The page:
But for folks outside the industry or (worse) for people who have just a little knowledge, it is critical for you to be clear and concise and focused and always organized and compelling in what you say. "Basic" is better than "fancy."

Remember, you will start your presentation with a clean slate. The bias is in your favor because the participants know that you wouldnít be there to make a presentation unless your company had somehow been judged to be worthy of the opportunity to do so.

You can employ the time in any way you deem to be effective. But you get only one shot.

In this setting, details are your enemy rather than your allies. Therefore, use detailed info to buttress your "big picture" themes and the arguments in favor of the investment opportunity. Resist the temptation to use details as the fundamental building blocks of your presentation.

Your goal is not to have investors "sign up" at the end of your presentation. Your goal is actually "negative" goal. It is to prevent "bombs" being lobbed at you in the form of questions from the audience. Your "positive" goal is to motivate investors to contact you subsequently for a more serious discussion.

Whenever an entrepreneur "just talks," he or she is usually a true master of his or her field. It happens quite naturally. Go with this side of your personality.

Remember that you never get a second chance to make a positive first impression.

Here is one effective way to get listeners on your side by beginning with something sort of self-effacing such as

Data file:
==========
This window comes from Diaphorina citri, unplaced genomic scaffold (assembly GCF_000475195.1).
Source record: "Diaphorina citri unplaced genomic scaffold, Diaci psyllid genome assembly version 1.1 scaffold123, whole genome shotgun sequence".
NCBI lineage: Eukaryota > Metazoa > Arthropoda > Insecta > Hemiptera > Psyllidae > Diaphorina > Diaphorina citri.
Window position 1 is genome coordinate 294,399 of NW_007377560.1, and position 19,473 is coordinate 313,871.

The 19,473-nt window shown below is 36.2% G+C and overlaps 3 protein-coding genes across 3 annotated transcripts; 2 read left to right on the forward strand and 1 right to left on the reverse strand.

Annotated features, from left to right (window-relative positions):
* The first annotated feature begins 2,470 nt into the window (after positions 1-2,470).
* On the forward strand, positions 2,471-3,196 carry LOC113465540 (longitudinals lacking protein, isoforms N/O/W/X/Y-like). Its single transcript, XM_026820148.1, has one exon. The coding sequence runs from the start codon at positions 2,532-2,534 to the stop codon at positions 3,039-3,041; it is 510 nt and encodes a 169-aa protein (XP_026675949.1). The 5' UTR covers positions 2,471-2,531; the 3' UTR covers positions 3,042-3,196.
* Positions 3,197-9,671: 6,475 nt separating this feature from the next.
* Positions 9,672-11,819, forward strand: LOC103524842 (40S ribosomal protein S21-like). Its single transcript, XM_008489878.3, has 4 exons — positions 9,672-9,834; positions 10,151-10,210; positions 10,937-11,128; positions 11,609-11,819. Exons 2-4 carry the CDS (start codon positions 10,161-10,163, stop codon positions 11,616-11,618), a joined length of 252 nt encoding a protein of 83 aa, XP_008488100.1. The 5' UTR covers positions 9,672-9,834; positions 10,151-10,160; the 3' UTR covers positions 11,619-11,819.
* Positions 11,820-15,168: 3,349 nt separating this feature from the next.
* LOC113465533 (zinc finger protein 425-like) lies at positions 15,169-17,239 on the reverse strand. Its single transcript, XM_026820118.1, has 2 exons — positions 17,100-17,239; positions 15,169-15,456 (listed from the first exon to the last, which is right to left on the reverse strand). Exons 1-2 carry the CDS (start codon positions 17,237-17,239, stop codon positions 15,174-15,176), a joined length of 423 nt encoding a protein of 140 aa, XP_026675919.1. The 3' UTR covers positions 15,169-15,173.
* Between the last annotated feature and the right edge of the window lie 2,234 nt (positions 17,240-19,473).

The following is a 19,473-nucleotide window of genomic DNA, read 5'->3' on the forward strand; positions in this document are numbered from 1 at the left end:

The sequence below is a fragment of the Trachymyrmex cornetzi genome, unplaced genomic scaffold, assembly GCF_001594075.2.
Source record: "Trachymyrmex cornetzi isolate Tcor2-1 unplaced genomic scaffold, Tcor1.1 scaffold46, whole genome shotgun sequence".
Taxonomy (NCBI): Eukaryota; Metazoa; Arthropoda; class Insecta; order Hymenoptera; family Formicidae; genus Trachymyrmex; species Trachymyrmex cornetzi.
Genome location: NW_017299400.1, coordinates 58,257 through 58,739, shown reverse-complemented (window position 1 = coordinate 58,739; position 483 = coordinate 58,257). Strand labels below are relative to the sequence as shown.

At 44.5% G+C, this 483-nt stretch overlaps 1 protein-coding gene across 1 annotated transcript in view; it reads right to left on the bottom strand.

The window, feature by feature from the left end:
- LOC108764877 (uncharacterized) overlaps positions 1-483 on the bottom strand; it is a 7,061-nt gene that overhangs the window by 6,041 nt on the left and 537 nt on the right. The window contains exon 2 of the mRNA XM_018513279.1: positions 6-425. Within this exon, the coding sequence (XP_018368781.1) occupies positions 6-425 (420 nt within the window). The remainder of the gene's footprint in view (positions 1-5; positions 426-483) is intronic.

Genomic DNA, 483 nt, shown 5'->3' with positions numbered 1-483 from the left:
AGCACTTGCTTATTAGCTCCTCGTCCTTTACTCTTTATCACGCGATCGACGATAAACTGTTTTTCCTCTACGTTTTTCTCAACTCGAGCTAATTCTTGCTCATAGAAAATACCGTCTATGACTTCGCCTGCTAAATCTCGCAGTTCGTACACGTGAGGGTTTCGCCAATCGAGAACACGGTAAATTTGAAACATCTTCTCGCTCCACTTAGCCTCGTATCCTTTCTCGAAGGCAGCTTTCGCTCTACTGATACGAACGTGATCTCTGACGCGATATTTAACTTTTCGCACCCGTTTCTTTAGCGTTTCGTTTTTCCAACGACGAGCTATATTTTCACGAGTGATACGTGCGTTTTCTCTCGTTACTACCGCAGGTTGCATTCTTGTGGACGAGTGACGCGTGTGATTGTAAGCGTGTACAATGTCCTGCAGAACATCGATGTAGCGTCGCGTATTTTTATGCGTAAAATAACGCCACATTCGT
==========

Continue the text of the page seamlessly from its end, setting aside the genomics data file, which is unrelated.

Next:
"My name is (Slide #1) and I am the founder and President of XYZ.

"I have been involved in the development of several previous technology solutions involving .

"That experience came during my affiliations with other companies in the industry including .

"Now before we get into the presentation, I must confess that I sometimes let my personal enthusiasm and fascination with the details creep into everything Iím saying. For this presentation, Iíve promised myself to focus primarily on just a handful of the major issues (put up Slide #2 with the bulleted "outline.")

"Here are the issues that I want to discuss with you this morning..." (then "name" them...)

(Put up Slide #3 and continue...)

Youíre on your way!

 

 
   

 

 

     

Vadim Kotelnikov, founder of 1000ventures - personal logo Coaching by Example

Examples of brief venture presentations

     

e-Muromets is a breakthrough web-based business incubator that helps  physically challenged people become successful solo interpreneurs and/or freelancers.

Below are brief video presentations that were prepared for the Building Global Innovators (BGI) contests organized by the Massachusetts Institute of Technology and  the University of Lisbon.

1-minute video-pitch

3-minute video-pitch